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    RE: Hangar 9 P-51D Mustang 150 Review/Conversion

    Hi Greg:

    Do you think a 10S configuration totalling 4000 mah will do it, or will it need something like 8,000 mah for a decent run time?

    Also, if you have two seperate UBECs, you will also need two receivers packages, right?

    Al

  22. #22
    Moderator Greg Covey's Avatar
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    RE: Hangar 9 P-51D Mustang 150 Review/Conversion

    Hi Al,

    I would say that 4000mAh capacity would be ok...just near the minimum end of flight time. I am using 5000mAh (20C) packs. At this time, I cannot say if I am using a 10s or 12s supply until my initial power test is performed with a 16x8 3-blade prop. My suspicion is that I want a 17"-18" 3-4 blade prop...preferably on 12s for greater speed. I have a 3-blade 16x8 prop for testing already. I am finding it difficult to get a nice looking 4-blade prop so I am leaning toward my final prop choice to be a black Mejzlik hallow carbon 18x10 3-blade prop. Time will tell.

    The separate UBECS only need one receiver. Although there are several ways to break out the retract servo supply lines, I plan to use a JR Matchbox for my 3 retract servos. In this manner, I can simply plug the retract servos into the 4-channel Matchbox, plug in the 5v UBEC output into the Aux. Batt. jack, and plug in the supplied extension cable (shown below) to channel 5 of my DX7 receiver. Note that the jumper plug with the red wire in the Aux. Batt. jack is removed when feeding external power to the servos instead of using power from the receiver.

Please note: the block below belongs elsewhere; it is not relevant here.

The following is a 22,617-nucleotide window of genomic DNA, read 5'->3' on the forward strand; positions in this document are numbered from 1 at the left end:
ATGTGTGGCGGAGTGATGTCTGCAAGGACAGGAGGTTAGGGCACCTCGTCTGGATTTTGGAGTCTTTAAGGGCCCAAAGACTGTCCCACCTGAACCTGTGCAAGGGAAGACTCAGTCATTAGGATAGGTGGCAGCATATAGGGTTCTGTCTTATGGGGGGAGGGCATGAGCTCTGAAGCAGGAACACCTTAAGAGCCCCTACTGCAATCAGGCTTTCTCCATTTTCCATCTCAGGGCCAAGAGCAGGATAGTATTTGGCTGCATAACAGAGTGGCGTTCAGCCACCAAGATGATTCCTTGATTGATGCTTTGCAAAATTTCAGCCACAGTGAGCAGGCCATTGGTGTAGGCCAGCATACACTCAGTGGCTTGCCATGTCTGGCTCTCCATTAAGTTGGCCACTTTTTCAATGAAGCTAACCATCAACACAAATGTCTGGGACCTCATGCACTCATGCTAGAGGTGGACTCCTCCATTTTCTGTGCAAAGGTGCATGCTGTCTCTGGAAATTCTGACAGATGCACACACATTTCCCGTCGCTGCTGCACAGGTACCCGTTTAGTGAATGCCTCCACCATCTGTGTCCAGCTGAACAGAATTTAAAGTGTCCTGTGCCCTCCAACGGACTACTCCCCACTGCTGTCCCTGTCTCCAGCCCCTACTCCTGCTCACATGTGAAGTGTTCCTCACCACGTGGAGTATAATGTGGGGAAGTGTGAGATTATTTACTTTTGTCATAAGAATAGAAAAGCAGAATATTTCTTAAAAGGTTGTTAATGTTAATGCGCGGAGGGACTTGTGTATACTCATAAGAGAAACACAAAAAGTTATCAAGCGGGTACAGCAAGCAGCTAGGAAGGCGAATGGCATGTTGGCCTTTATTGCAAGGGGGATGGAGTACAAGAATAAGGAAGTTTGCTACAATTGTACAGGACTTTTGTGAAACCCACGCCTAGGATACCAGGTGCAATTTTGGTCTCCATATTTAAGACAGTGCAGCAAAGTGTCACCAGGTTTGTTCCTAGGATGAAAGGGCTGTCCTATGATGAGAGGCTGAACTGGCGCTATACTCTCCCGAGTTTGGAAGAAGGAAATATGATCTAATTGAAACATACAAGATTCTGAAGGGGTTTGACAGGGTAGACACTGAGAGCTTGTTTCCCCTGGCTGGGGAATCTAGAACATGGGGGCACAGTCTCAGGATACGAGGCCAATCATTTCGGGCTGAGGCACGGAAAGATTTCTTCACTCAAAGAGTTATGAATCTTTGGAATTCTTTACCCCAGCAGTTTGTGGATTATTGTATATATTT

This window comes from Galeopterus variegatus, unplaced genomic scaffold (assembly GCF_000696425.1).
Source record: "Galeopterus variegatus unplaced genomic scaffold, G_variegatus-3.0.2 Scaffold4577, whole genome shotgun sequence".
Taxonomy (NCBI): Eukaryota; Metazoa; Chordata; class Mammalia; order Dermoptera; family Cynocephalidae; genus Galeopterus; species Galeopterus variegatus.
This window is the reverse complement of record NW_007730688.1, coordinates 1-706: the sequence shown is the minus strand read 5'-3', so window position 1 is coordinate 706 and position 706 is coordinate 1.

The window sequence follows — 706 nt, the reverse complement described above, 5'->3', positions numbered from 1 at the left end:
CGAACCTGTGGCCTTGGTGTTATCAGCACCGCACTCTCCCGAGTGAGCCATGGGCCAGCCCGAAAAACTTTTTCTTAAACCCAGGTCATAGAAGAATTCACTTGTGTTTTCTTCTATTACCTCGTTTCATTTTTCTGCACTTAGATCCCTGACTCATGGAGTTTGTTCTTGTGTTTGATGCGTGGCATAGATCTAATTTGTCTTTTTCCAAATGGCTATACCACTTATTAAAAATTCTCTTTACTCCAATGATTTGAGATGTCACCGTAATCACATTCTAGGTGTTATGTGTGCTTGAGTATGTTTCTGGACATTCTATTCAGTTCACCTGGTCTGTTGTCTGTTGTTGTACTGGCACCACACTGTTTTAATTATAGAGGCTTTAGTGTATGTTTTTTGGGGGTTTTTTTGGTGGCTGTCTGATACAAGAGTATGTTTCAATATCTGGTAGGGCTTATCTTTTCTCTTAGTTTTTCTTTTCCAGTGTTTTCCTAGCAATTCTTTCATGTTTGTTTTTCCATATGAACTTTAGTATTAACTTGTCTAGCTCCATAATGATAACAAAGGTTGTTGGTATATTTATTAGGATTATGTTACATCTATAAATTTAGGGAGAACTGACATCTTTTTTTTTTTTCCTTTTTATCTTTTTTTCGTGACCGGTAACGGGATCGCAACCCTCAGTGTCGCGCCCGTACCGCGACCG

Although the JR Matchbox may cost more money, it is a convenient way to manage power routing and control surfaces using multiple servos. In this case, my control surface is all three retracts.
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  23. #23

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    RE: Hangar 9 P-51D Mustang 150 Review/Conversion

    Hi Greg, aren't you a bit afraid of violating the Henry Ford Model T syndrome?

    Old Henry said, "If it ain't on the car it can't screw up or fail."

    Sounds like an awful lot of bits and pieces to test old Henry's ideas."
    Norm, lover of Cubs for many reasons.

  24. #24
    Moderator Greg Covey's Avatar
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    RE: Hangar 9 P-51D Mustang 150 Review/Conversion

    Hi Norm,

    On the contrary, I'm making my P-51D human-proof by removing ways in which the pilot can screw things up and maximizing performance at the same time.

    Check out the three Matchboxes and dual 6v 10-amp regulators on my 33% Edge 540. Even with twin 10s LiPo packs for 6000 watts, I've never had a mishap. For the upcoming 2007 season, it has new 20C 5AH packs which drop 1-1/4 lbs off last year's 22.5lb flying weight.

    After seeing a turbine-power BVM jet from the inside, nothing I can do to the P-51D is considered complicated.

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  25. #25

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    RE: Hangar 9 P-51D Mustang 150 Review/Conversion

    Hi Greg, I guess I just doubt my own craftsmanship too much. I would never fly in a homebuilt that I had constructed for obvsious reasons. I am going to have start being more trustworthy of man and his products. My wife's loaded Buick Le Sabre seems to have less problems than my nothing in it complicated Karmann Ghia which requires lots of loving care. Norm